Sunday, February 27, 2011

Lilies of the field?

I'm a great one for a bit of symbolism, and tend to become inordinately excited when I'm surprised by something beautiful. I knew that last year I'd dumped the crocus bulbs under the hedge, to make room for something else in their pot, and I knew that I'd seen some insipid yellow flowers through the kitchen window, but I had no idea that today's sun would bring out the delicate mixture of colours in the picture. There there were, in all their fragile beauty, producing a huge swelling of delight as I came home from church in the early afternoon.

And the symbolism? Well we'd just had our new bishop, Kevin, celebrating the Eucharist in our church, three weeks after his consecration. The congregation was about double the size it had been a couple  of years ago; the children were so ... uninhibited ... that I'd had to bellow the intercessions, and we'd had a jolly lunch party afterwards. And yet we all know how fragile our economy is, how easily the building could become too much to keep going, how people can die or drop away. There seems no sensible reason why we're there, why we keep going, why people put so much into making sure the beauty of the liturgy is there, week in week out.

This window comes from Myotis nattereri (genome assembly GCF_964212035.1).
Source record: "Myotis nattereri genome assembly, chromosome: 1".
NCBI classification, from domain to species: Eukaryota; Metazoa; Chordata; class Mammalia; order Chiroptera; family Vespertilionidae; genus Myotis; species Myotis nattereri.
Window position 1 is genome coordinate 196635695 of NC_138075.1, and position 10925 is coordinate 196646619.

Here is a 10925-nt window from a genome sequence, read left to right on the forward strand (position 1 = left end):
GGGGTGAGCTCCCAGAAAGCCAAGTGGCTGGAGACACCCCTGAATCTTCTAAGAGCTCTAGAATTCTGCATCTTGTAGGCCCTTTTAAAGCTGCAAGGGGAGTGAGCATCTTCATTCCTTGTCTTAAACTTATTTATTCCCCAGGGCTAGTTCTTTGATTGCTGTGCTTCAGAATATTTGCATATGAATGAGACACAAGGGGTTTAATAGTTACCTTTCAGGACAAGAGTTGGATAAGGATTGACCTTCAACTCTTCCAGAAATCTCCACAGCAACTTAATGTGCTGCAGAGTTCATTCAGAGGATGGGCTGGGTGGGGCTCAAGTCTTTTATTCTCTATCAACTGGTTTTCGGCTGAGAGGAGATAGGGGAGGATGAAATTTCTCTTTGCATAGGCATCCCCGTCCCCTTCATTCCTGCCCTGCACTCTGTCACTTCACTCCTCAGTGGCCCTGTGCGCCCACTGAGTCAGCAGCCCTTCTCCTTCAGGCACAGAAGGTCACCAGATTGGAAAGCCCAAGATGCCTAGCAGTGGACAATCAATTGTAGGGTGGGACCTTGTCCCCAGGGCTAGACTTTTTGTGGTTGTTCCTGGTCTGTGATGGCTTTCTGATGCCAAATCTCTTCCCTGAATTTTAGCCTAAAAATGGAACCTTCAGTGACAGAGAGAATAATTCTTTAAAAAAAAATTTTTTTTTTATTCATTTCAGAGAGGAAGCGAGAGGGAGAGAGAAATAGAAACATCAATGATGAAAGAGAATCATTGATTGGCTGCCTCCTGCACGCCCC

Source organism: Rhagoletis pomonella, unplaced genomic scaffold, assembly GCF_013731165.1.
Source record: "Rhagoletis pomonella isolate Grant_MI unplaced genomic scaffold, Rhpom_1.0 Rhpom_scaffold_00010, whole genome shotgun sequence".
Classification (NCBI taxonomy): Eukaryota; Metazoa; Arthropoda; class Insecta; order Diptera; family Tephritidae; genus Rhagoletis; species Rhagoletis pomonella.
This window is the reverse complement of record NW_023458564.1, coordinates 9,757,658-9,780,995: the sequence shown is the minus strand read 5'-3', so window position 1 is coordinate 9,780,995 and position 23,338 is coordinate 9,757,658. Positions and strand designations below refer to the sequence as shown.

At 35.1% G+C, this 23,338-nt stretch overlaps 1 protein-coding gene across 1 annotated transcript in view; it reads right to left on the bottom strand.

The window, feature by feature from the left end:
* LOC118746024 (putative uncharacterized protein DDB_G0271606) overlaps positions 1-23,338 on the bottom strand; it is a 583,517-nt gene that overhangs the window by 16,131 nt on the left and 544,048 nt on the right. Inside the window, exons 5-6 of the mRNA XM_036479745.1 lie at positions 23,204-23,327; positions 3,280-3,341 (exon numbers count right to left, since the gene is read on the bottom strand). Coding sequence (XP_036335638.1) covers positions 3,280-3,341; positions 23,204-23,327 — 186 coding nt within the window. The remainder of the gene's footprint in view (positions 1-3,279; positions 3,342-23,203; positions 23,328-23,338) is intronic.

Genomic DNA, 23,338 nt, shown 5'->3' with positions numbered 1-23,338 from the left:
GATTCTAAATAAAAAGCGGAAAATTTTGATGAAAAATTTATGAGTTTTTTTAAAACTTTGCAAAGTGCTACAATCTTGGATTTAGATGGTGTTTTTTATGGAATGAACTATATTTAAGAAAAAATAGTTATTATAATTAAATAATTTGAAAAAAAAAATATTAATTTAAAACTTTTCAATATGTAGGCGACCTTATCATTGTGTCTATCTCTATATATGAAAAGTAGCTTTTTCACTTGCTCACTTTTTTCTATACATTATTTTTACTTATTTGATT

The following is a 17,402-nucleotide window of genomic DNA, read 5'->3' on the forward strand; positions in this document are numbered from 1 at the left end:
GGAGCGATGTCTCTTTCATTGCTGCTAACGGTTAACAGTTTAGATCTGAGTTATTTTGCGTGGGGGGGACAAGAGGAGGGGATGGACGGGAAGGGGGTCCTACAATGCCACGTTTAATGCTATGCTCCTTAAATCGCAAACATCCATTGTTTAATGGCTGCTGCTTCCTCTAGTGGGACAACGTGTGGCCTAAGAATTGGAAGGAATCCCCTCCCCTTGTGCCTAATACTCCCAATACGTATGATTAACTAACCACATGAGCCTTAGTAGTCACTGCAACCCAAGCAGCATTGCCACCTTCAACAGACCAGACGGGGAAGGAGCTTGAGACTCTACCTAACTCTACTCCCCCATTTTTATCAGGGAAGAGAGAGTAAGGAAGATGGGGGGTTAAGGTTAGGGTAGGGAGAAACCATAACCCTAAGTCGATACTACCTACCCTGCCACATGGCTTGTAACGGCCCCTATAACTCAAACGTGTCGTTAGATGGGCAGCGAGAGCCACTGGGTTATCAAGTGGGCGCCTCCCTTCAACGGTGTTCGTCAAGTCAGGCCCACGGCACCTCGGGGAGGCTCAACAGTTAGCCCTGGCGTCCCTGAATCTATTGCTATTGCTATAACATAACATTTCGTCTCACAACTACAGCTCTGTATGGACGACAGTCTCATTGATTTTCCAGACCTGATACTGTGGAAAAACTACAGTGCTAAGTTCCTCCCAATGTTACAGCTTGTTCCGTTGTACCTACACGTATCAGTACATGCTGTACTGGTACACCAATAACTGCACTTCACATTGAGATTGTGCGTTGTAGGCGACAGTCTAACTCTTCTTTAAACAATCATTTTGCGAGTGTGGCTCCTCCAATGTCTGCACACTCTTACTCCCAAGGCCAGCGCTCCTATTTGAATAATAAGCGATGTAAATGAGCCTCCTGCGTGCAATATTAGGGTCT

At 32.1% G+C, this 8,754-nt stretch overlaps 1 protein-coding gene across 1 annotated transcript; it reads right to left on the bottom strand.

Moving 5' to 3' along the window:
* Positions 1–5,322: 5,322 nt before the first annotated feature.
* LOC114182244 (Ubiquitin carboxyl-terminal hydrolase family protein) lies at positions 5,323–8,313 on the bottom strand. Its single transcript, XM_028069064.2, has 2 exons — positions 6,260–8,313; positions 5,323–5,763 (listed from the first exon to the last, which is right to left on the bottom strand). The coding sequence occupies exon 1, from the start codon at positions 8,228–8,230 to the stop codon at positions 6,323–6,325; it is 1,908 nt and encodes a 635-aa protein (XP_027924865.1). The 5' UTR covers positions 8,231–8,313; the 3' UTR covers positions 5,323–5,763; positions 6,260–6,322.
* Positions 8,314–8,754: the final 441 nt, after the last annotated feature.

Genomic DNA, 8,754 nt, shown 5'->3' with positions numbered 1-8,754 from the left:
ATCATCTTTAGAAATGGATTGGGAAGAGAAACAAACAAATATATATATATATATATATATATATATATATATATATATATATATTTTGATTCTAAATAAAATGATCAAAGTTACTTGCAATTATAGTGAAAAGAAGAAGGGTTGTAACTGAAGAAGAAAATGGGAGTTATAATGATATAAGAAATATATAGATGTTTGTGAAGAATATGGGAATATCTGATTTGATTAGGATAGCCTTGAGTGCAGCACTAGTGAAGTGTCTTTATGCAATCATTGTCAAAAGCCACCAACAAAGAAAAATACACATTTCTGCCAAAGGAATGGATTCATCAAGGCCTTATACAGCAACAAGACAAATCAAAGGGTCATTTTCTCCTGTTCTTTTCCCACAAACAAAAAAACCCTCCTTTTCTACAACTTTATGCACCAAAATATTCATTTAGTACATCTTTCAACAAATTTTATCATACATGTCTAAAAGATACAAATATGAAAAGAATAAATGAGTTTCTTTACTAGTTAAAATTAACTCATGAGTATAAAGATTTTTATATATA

But today it all came together. The sun shone, Cowal looked beautiful, the crocuses were in full bloom, and we had our new bishop in his church on the hill. And I thought of the lilies of the field, and how little I'd cared for these flowers that were so pleasing me today. And like all the best symbolism, there lay behind the coming together a greater truth, one that shatters or slips away in the moment when I try to express it, so I won't try any more. Let the picture be enough.

1 comment:

  1. It would be particularly appreciated after your bleak winter.